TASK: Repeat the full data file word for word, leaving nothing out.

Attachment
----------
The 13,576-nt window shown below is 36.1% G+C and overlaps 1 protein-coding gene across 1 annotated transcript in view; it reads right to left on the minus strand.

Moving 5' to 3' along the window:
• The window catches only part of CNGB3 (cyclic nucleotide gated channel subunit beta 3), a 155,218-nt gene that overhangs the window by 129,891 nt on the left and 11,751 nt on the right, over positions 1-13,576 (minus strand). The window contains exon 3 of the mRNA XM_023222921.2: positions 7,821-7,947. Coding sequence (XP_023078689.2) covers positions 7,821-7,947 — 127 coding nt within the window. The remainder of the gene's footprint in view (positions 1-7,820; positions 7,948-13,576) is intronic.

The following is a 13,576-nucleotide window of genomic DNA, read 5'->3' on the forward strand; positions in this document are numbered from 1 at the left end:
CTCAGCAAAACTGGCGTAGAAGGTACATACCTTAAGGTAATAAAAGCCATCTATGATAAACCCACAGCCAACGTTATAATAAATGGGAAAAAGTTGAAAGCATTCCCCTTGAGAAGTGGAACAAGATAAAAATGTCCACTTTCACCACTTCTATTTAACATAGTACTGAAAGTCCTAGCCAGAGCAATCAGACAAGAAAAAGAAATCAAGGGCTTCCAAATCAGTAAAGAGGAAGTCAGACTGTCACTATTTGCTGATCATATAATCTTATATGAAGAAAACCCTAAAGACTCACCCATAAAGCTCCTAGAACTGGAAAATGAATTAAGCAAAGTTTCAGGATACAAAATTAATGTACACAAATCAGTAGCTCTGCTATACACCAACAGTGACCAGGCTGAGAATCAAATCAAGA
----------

The 13,576-nt window shown below is 36.1% G+C and overlaps 1 protein-coding gene across 1 annotated transcript in view; it reads right to left on the minus strand.

Moving 5' to 3' along the window:
• The window catches only part of CNGB3 (cyclic nucleotide gated channel subunit beta 3), a 155,218-nt gene that overhangs the window by 129,891 nt on the left and 11,751 nt on the right, over positions 1-13,576 (minus strand). The window contains exon 3 of the mRNA XM_023222921.2: positions 7,821-7,947. Coding sequence (XP_023078689.2) covers positions 7,821-7,947 — 127 coding nt within the window. The remainder of the gene's footprint in view (positions 1-7,820; positions 7,948-13,576) is intronic.

The following is a 13,576-nucleotide window of genomic DNA, read 5'->3' on the forward strand; positions in this document are numbered from 1 at the left end:
CTCAGCAAAACTGGCGTAGAAGGTACATACCTTAAGGTAATAAAAGCCATCTATGATAAACCCACAGCCAACGTTATAATAAATGGGAAAAAGTTGAAAGCATTCCCCTTGAGAAGTGGAACAAGATAAAAATGTCCACTTTCACCACTTCTATTTAACATAGTACTGAAAGTCCTAGCCAGAGCAATCAGACAAGAAAAAGAAATCAAGGGCTTCCAAATCAGTAAAGAGGAAGTCAGACTGTCACTATTTGCTGATCATATAATCTTATATGAAGAAAACCCTAAAGACTCACCCATAAAGCTCCTAGAACTGGAAAATGAATTAAGCAAAGTTTCAGGATACAAAATTAATGTACACAAATCAGTAGCTCTGCTATACACCAACAGTGACCAGGCTGAGAATCAAATCAAGA